Bluestripe Pipefish EXPERT ONLY
Bluestripe Pipefish is the smallest of the reef pipefishes that are available for aquariums. It is a long, slim body, with a small, tubular mouth, and a round flag-like tail. The body is colored orange and has stripes of blue on either side, running from the snout down to the tail. The tail is red to maroon with extremely diverse yellow, orange with white and yellow markings. Bluestripe pipefish are among the toughest pipefish However, they are still recommended that only aquarists with expertise keep Pipefish because of their tiny dimensions and unique needs. They usually prefer eating exclusively Cyclops as well as smaller Mysis as well as Nutramar Ova. Are you looking for the most nutritious food source to feed your Pipefish? We suggest the AlgaGen Tisbe biminiensis. The species is best kept in pairs of mated or harems comprising two males and several females, in an aquarium of 30 gallons or more. Males tend to be territorial and do not be tolerate the presence of others. If you want to add several bluestripe fish to your aquarium, it's suggested to add them all at the same time. Following a lavish courtship dance, the female will then attach her eggs with adhesives to the concave region at the base of the male's trunk. The pair can be seen regularly mating in an aquarium when they are fed well. It's difficult to identify gender, however mature males generally appear flat because of the brood patch and females tend to be more round. By using magnifying glasses, opaque pigments can be observed on the male snouts. It can be kept with shy, small fish like small seahorses, gobies, dragonets, or firefish. The aggressive, territorial, or fast-moving fish don't make ideal friends. Pipefish can be injured by corals that have tentacles that sting or corals large enough to eat like brain corals. Pipefish can also be injured by invertebrates, such as crabs as well as large shrimp. They spend their daytime swimming vertically against pipes or upside-down beneath the ledge of rock. Between dawn and dusk, they can be seen free in the open, in search of food. Approximate Size of Purchase: Small 3/4" to 1 1/4" Medium 1 1/4" to 2" Please note that we promise that ALL aquarium species we sell will be alive and in good health. However, due to the greater amount of maintenance required for this particular species, it is designated "Expert only." This species is only recommended to the aquarist who is an expert or zoo or research institution. Expert only aqua life is exempt from our warranty after arrival.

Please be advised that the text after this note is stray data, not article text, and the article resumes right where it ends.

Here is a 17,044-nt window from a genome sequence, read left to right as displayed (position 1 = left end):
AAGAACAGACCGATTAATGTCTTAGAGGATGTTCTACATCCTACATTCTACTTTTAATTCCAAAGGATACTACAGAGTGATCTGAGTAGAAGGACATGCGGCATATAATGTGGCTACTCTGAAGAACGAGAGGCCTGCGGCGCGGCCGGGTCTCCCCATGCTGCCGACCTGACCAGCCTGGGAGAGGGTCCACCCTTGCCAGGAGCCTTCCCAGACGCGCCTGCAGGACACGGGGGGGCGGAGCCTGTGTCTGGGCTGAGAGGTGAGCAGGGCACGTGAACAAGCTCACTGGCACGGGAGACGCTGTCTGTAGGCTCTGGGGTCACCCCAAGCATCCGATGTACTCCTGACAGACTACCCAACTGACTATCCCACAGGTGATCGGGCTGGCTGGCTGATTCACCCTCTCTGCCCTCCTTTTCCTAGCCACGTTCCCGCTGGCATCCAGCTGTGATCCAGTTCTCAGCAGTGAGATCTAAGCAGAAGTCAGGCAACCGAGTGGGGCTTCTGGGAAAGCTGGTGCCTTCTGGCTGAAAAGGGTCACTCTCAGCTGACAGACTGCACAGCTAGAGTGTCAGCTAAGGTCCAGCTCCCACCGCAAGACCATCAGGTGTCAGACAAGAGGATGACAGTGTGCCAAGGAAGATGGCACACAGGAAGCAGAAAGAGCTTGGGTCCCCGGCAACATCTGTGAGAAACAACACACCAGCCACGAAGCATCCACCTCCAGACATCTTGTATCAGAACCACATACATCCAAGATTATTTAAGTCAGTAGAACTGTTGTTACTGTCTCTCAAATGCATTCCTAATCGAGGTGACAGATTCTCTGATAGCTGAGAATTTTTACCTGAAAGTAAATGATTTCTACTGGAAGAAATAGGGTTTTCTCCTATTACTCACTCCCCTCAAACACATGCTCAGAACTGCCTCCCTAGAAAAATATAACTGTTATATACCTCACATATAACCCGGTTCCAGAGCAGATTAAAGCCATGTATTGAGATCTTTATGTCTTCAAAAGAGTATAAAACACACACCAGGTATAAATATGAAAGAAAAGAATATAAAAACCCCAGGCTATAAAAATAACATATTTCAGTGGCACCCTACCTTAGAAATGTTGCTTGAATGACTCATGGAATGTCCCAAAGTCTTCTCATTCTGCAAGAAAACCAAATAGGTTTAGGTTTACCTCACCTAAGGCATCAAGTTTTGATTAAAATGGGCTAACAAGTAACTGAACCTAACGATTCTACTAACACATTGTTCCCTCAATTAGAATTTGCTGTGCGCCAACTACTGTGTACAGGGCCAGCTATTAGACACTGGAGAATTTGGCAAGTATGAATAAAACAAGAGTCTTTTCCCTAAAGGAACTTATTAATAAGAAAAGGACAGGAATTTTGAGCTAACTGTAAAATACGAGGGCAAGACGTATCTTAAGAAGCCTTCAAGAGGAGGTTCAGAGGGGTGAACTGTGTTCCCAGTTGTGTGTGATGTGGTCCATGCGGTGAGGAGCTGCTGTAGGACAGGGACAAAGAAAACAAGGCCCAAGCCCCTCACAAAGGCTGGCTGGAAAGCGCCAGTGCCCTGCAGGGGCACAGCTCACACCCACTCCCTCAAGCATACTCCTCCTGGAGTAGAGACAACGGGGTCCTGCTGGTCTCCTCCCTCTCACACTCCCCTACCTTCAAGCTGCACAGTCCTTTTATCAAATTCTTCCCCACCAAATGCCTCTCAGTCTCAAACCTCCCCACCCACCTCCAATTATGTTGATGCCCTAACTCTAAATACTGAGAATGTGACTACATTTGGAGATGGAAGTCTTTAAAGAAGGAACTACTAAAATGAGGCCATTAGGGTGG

- Additional Information
General information regarding Bluestripe Pipefish The Bluestripe Pipefish is the smallest of the reef pipefishes that are available within the hobby of aquariums. It is a long, slim body, with a small, tubular mouth, and a tail that resembles a flag. This body's coloration is orange and has blue stripes on each side that runs from the snout to the tail. The tail is red to maroon with extremely variable yellow, orange as well as white marks. This species should be kept in pairs of mates or harems consisting of two males and several females, in an aquarium of 30 gallons or greater. Males are territorial and won't accept the presence of others. If you want to add several bluestripe pipefish in the tank, it is advised to add them simultaneously. After a lengthy courtship dance, females will attach their eggs onto the concave space that is located on the bottom of the male's body. Couples will often mate in an aquarium if it is fed well. It's difficult to tell the gender, however mature males usually have a flattened look due to the brood patches and females tend to be more round. Utilizing magnifying glasses, opaque papillae may be observed at the top of the noses of mature males. It can be kept with smaller, timid fish like tiny seahorses, gobies, dragonets, and firefish. Aggressive, territorial, or swift-moving fish do not make great partners. Pipefish can be injured by corals and anemones with tentacles that sting, or corals large enough to eat them like brain corals. They are also harmed by invertebrates, such as crabs as well as large shrimp. The pipefish spend the majority of their daylight hours swimming vertically against pipes or upside-down beneath a ledge of rock. Between dawn and dusk, they may be seen in the open looking for food.
Large, Medium, Small
1 × 1 × 1 in